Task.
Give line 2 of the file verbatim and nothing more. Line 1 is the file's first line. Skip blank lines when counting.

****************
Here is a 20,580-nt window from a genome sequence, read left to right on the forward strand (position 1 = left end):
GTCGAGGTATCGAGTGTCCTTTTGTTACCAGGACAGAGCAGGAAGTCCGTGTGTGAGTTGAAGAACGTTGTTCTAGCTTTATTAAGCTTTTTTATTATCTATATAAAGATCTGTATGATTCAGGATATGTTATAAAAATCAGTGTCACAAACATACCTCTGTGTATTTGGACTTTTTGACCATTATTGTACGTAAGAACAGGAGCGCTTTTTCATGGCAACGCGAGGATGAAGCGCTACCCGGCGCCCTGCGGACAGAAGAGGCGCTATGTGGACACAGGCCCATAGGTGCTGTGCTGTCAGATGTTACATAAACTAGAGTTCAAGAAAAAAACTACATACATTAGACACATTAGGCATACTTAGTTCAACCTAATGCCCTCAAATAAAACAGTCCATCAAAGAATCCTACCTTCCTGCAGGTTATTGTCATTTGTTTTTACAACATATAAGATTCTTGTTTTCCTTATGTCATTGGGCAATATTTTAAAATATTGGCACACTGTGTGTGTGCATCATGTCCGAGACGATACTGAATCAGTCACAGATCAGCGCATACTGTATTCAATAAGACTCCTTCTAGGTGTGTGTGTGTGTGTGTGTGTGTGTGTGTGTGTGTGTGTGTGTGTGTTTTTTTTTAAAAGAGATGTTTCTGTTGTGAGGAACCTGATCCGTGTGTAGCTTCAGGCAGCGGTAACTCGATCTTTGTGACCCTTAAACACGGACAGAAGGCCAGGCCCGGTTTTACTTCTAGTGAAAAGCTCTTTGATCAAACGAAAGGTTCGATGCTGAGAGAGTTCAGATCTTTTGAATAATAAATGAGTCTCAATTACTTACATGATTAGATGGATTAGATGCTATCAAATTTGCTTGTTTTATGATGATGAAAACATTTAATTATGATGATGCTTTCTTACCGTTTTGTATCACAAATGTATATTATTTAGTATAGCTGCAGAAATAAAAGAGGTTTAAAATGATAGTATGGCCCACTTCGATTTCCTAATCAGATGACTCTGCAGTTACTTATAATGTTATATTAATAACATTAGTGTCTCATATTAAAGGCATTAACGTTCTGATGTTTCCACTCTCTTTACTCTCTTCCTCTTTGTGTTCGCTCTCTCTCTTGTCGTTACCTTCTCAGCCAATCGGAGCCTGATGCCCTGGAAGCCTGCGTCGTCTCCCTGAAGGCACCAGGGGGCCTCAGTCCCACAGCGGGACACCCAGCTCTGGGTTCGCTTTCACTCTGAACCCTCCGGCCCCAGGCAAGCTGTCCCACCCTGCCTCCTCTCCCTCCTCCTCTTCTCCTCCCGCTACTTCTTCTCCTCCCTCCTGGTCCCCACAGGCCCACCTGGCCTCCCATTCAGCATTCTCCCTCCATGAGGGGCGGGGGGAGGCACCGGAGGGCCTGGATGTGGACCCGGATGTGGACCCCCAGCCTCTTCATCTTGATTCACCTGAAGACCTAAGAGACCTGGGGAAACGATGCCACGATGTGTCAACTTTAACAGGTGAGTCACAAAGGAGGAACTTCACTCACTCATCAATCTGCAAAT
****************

GTCGAGGTATCGAGTGTCCTTTTGTTACCAGGACAGAGCAGGAAGTCCGTGTGTGAGTTGAAGAACGTTGTTCTAGCTTTATTAAGCTTTTTTATTATCTATATAAAGATCTGTATGATTCAGGATATGTTATAAAAATCAGTGTCACAAACATACCTCTGTGTATTTGGACTTTTTGACCATTATTGTACGTAAGAACAGGAGCGCTTTTTCATGGCAACGCGAGGATGAAGCGCTACCCGGCGCCCTGCGGACAGAAGAGGCGCTATGTGGACACAGGCCCATAGGTGCTGTGCTGTCAGATGTTACATAAACTAGAGTTCAAGAAAAAAACTACATACATTAGACACATTAGGCATACTTAGTTCAACCTAATGCCCTCAAATAAAACAGTCCATCAAAGAATCCTACCTTCCTGCAGGTTATTGTCATTTGTTTTTACAACATATAAGATTCTTGTTTTCCTTATGTCATTGGGCAATATTTTAAAATATTGGCACACTGTGTGTGTGCATCATGTCCGAGACGATACTGAATCAGTCACAGATCAGCGCATACTGTATTCAATAAGACTCCTTCTAGGTGTGTGTGTGTGTGTGTGTGTGTGTGTGTGTGTGTGTGTGTGTGTGTTTTTTTTTAAAAGAGATGTTTCTGTTGTGAGGAACCTGATCCGTGTGTAGCTTCAGGCAGCGGTAACTCGATCTTTGTGACCCTTAAACACGGACAGAAGGCCAGGCCCGGTTTTACTTCTAGTGAAAAGCTCTTTGATCAAACGAAAGGTTCGATGCTGAGAGAGTTCAGATCTTTTGAATAATAAATGAGTCTCAATTACTTACATGATTAGATGGATTAGATGCTATCAAATTTGCTTGTTTTATGATGATGAAAACATTTAATTATGATGATGCTTTCTTACCGTTTTGTATCACAAATGTATATTATTTAGTATAGCTGCAGAAATAAAAGAGGTTTAAAATGATAGTATGGCCCACTTCGATTTCCTAATCAGATGACTCTGCAGTTACTTATAATGTTATATTAATAACATTAGTGTCTCATATTAAAGGCATTAACGTTCTGATGTTTCCACTCTCTTTACTCTCTTCCTCTTTGTGTTCGCTCTCTCTCTTGTCGTTACCTTCTCAGCCAATCGGAGCCTGATGCCCTGGAAGCCTGCGTCGTCTCCCTGAAGGCACCAGGGGGCCTCAGTCCCACAGCGGGACACCCAGCTCTGGGTTCGCTTTCACTCTGAACCCTCCGGCCCCAGGCAAGCTGTCCCACCCTGCCTCCTCTCCCTCCTCCTCTTCTCCTCCCGCTACTTCTTCTCCTCCCTCCTGGTCCCCACAGGCCCACCTGGCCTCCCATTCAGCATTCTCCCTCCATGAGGGGCGGGGGGAGGCACCGGAGGGCCTGGATGTGGACCCGGATGTGGACCCCCAGCCTCTTCATCTTGATTCACCTGAAGACCTAAGAGACCTGGGGAAACGATGCCACGATGTGTCAACTTTAACAGGTGAGTCACAAAGGAGGAACTTCACTCACTCATCAATCTGCAAAT